Trans Remembrance and Resistance
At least 10 transgender women of color have been murdered in the United States since June.
Today, on the Transgender Day of Remembrance & Resilience we honor their lives and mourn their deaths. These women - Kandy Hall, Zoraida Reyes, Yaz’min Shancez, Tiff Edwards, Mia Henderson, Alejandra Leos, Aniya Parker, Ashley Sherman, and another yet to be identified person – had their lives taken from them because they lived in this world that too often fails to value black, brown, and gender non-conforming bodies.
Started in 1999 to honor the life of Rita Hester – a black transwoman, who was murdered in Boston, Massachusetts – the Transgender Day of Remembrance (TDOR) is a time to say the names of and reflect upon the lives of our trans brothers and sisters lost to violence. It is a time to raise awareness about the epidemic of violence and systemic rejection that the trans community faces in our country and around the world.
At the same time that we mourn these losses and lament this violence, it is important that we also honor the brave resistance of so many trans people, who organize, fight, and take care of one another in the face of so much. Remembering trans people of color in death and as victims is not enough. We must stand besides and hold up trans communities, particularly communities of color, in life. We must continue to work to end mass incarceration and the criminalization of poverty, gender non-conformity, and blackness.
Last week, we joined colleagues at Columbia University Law School to celebrate the work of incarcerated trans woman, Dee Farmer, who filed a lawsuit to challenge the violent abuses she experienced in federal prison. The conference opened with Dee Farmer herself speaking from prison about the case she brought all the way to the Supreme Court in 1994. She told the audience of lawyers, prison administrators, organizers and other activists: “The transgender community in prison very much needs support of transgenders outside of prison.”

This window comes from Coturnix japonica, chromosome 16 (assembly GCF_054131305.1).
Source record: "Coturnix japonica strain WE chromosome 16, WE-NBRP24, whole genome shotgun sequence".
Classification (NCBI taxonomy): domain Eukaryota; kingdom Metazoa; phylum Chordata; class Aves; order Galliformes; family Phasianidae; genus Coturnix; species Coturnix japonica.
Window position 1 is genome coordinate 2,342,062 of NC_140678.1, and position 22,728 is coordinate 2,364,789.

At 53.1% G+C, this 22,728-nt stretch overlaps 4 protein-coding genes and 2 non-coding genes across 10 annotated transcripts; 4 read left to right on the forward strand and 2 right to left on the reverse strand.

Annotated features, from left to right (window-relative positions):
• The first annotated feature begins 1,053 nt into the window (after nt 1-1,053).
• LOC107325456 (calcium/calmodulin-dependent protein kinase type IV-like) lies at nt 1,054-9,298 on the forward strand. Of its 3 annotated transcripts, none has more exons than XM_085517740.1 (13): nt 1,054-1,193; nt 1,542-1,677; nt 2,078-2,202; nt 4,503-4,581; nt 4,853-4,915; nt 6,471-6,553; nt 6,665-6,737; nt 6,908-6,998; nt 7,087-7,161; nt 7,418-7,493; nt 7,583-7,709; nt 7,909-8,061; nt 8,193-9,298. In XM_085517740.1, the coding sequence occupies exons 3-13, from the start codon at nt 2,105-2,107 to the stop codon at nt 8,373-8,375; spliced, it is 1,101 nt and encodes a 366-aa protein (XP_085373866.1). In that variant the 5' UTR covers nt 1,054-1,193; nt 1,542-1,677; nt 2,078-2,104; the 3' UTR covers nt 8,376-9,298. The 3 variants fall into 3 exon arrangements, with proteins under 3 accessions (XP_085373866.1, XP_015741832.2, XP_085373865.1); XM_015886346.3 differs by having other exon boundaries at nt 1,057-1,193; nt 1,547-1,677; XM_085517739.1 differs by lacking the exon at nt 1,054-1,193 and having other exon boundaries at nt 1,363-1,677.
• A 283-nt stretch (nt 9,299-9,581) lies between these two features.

From a panel on sexual assault in detention, prison survivor and Just Detention International Survival Council member, Troy Isaac, echoed Dee’s sentiment: “People are being abused in detention & people don't care. As I sit here on this panel, not everyone cares.”
We care. But we can and should care more. And do more.
On Monday, black trans activist Monica Jones will head back to court in Phoenix, Arizona, for the appeal of her conviction for “manifesting intent” to solicit prostitution. In Phoenix, almost anything – from waving one’s hands to stopping and talking to passersby – can be used as evidence that a person is “manifesting” an intent to engage in prostitution.
Without clear standards of what conduct is made criminal, police often stop and target people based on bias. Assumed to be sex workers, transgender woman of color face widespread targeting under these vague and overbroad laws. Like so many trans women of color, Monica was assumed to be engaging in sex work because of where she lived and how she was dressed.
In August when Monica’s appeal was filed, we joined her and Emmy-nominated actress Laverne Cox in Phoenix to raise awareness of the profiling of trans women of color by police. We wrote “We #StandWithMonica because transgender women of color should be able to walk down the street in their neighborhoods without being arrested, or worse, for simply being themselves.” We will continue to stand with Monica on Monday and throughout her appeals, and we ask you to join us.
Follow the hashtags #translivesmatter and #standwithmonica. Watch the Deliberate Resistance: LGBT Prisoner Rights 20 Years After Farmer v. Brennan Symposium.
While we remember, we must also resist. There are so many trans people who are doing the amazing work of surviving, caretaking, organizing, and transforming.
Today is a day to support that work and those fights.
Chase Strangio is a staff attorney with the American Civil Liberties Union.
Source: ACLU Blog of Rights